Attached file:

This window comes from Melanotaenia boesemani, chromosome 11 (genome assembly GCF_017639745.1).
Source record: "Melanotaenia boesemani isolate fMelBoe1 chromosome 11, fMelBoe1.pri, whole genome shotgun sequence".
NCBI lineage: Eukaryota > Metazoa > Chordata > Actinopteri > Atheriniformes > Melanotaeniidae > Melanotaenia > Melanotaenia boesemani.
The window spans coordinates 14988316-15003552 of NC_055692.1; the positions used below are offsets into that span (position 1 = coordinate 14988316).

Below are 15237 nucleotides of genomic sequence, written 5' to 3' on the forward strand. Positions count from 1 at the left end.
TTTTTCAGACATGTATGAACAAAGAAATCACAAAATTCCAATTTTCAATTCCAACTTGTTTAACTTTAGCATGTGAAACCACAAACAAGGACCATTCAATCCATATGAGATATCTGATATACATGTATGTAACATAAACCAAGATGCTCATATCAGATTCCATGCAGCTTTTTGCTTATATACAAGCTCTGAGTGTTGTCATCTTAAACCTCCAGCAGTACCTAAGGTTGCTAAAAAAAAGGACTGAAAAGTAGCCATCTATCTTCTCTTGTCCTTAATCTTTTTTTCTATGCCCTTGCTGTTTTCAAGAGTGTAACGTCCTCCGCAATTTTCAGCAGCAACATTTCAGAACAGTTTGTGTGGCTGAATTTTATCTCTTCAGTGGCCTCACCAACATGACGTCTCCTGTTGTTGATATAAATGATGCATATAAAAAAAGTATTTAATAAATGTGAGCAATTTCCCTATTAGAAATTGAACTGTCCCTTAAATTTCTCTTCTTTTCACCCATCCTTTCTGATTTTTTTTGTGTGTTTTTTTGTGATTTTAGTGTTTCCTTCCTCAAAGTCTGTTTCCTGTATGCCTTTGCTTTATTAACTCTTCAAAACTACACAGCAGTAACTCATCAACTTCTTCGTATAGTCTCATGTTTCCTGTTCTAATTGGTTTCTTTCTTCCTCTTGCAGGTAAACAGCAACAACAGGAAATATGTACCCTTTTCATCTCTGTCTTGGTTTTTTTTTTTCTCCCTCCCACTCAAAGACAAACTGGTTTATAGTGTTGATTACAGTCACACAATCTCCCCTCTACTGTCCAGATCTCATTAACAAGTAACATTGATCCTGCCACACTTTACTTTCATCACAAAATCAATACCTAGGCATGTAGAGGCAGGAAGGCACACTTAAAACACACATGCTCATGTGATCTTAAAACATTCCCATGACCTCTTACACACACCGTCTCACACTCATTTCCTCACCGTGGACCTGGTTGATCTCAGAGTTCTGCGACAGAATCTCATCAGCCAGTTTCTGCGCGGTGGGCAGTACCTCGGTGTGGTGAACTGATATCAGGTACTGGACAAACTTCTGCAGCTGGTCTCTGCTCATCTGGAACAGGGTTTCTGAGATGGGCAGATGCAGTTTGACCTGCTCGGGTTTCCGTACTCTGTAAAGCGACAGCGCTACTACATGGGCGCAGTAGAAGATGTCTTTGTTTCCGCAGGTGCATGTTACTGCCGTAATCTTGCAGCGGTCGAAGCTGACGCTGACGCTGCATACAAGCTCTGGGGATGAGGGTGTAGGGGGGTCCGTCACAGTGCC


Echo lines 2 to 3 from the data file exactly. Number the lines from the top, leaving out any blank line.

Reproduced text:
Source record: "Melanotaenia boesemani isolate fMelBoe1 chromosome 11, fMelBoe1.pri, whole genome shotgun sequence".
NCBI lineage: Eukaryota > Metazoa > Chordata > Actinopteri > Atheriniformes > Melanotaeniidae > Melanotaenia > Melanotaenia boesemani.